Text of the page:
Jerusalem — Lynda Prince, a Native American from British Columbia, Canada, received more than a few curious stares last week when she explored the Israeli capital in Indian authentic garb.
Prince, who was in Israel to attend an annual evangelical Christian conference called the Feast of Tabernacles, wore a 30-pound deer-skin wedding dress and brightly colored feathered headdress during much of her visit, despite the sizzling autumn heat.
Jerusalem — Having successfully recovered millions of dollars worth of Jewish property lost in the Holocaust, restitution experts in Israel and the U.S. are now setting their sights on the Arab world.
The Knesset Parliamentary Committee on the Restitution of Jewish Property announced plans this month to create a national center to register documents and testimony about the possibly “tens of billions of dollars” in property left behind by Jews who emigrated to Israel from Arab/Muslim countries.
In print, the Middle East is a political hotspot of clashing ideologies. The music streaming out of the region, however, reveals that a harmonious cross-cultural interchange is also at work there and in countries to the west along the Mediterranean coast.
Israel to renew effort to document Jewish assets taken or lost in Arab countries.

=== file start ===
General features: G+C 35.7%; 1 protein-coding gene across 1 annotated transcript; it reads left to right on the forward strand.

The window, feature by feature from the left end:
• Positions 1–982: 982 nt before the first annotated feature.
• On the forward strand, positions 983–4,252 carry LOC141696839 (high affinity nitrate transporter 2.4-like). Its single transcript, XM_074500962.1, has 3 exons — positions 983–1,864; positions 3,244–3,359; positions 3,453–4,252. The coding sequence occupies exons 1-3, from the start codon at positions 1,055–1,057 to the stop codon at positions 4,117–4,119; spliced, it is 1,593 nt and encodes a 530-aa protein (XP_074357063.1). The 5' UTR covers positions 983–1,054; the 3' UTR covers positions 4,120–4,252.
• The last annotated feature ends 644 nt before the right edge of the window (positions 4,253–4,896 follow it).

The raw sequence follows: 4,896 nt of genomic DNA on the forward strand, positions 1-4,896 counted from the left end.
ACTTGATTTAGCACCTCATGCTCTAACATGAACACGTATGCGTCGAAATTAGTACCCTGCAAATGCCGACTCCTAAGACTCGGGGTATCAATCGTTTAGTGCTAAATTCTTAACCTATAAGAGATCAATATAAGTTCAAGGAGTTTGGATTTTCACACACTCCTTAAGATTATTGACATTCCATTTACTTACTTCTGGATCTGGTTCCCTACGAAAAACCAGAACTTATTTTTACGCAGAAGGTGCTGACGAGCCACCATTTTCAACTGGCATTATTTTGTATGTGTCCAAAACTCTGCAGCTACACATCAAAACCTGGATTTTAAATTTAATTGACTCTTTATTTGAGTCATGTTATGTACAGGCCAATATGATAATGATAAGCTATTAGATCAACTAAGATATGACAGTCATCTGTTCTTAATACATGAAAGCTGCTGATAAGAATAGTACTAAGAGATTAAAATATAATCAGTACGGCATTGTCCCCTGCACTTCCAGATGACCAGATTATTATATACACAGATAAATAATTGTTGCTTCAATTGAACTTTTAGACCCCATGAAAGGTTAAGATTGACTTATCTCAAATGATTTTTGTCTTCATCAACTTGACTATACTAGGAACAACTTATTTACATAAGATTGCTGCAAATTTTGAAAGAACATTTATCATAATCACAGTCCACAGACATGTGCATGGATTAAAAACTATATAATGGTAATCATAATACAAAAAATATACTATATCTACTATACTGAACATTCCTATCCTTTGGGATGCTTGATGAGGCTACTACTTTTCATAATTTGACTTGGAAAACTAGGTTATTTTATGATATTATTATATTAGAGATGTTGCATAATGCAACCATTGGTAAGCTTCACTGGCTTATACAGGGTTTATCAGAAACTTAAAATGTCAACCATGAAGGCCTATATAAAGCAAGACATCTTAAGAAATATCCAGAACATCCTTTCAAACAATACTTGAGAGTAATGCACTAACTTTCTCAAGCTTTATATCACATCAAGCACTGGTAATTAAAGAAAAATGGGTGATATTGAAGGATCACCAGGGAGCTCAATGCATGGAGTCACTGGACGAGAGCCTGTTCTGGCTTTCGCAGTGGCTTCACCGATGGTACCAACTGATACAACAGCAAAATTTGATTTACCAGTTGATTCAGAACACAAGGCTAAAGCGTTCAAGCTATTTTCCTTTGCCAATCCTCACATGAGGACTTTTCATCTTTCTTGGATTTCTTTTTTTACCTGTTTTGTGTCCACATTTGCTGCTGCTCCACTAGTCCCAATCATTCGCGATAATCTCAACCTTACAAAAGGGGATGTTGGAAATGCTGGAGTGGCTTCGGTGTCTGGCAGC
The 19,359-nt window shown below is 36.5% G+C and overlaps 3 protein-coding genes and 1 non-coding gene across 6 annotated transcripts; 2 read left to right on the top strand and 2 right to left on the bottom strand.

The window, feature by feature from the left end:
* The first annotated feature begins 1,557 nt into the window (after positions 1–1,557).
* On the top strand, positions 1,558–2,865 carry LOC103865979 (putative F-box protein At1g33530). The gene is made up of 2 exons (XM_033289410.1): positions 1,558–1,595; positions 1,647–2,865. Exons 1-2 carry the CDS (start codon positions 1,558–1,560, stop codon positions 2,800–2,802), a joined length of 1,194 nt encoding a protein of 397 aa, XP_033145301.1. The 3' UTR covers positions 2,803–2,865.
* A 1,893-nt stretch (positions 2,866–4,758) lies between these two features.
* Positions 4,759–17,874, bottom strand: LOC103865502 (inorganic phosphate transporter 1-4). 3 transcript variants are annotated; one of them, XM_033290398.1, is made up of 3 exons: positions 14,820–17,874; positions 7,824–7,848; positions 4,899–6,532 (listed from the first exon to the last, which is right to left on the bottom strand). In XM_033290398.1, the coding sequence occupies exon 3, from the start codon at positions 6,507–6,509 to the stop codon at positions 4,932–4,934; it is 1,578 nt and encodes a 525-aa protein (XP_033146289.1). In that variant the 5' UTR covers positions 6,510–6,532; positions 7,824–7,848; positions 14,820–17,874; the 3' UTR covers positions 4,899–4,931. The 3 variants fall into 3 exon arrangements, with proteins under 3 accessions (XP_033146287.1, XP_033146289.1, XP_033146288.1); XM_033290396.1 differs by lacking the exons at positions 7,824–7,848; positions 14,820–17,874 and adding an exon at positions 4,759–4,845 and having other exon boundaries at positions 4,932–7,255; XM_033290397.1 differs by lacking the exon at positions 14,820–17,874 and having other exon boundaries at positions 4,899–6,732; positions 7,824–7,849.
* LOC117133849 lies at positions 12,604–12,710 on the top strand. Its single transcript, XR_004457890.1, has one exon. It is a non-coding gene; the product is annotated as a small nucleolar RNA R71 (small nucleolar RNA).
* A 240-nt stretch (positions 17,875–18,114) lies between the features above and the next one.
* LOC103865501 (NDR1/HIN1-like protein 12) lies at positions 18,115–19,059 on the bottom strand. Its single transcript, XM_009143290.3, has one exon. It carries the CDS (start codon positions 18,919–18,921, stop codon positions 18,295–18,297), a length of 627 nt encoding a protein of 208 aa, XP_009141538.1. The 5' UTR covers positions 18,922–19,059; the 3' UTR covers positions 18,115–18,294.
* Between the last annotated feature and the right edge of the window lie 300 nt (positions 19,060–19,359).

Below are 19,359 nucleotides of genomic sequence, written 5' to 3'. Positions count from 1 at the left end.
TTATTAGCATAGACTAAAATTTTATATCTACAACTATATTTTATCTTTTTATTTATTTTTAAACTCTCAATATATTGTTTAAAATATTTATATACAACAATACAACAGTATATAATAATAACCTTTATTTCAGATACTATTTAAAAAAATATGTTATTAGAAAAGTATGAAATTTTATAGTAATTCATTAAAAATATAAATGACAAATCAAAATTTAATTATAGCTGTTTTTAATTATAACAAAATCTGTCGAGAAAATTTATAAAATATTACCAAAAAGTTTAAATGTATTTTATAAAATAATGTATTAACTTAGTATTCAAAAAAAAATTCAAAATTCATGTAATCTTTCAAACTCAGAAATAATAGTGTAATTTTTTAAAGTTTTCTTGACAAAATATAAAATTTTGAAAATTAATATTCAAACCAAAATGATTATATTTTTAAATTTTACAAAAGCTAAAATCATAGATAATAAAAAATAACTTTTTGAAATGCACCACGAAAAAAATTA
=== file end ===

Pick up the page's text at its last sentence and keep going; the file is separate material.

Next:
by Eric J. Greenberg
In 1969, Israel announced a major project to document the potential billions of dollars in lost property that belonged to the estimated 850,000 Jews who fled or were forced to leave their native Arab countries because of persecution after the creation of the Jewish state.
But the project was quickly abandoned.
Under a bright sun, Guilla Boukhobza walked up to a microphone in front of the Isaiah Wall near the United Nations and cleared her throat.
For the first time, she was going to publicly talk about her family's perilous expulsion from her native Libya.
It was not easy, Boukhobza confided, because even a generation later, a deep fear remains about discussing the heart-rending events that forced her parents and seven siblings to leave Tripoli one step ahead of anti-Jewish mobs.
Israeli Eyal Milles has been around Palestinians much of his life: fellow students at Tel Aviv University and co-workers at the two urban weekly newspapers he edits. But, says the 35-year-old self-described pro-peace left-winger, they've never been more than passing acquaintances.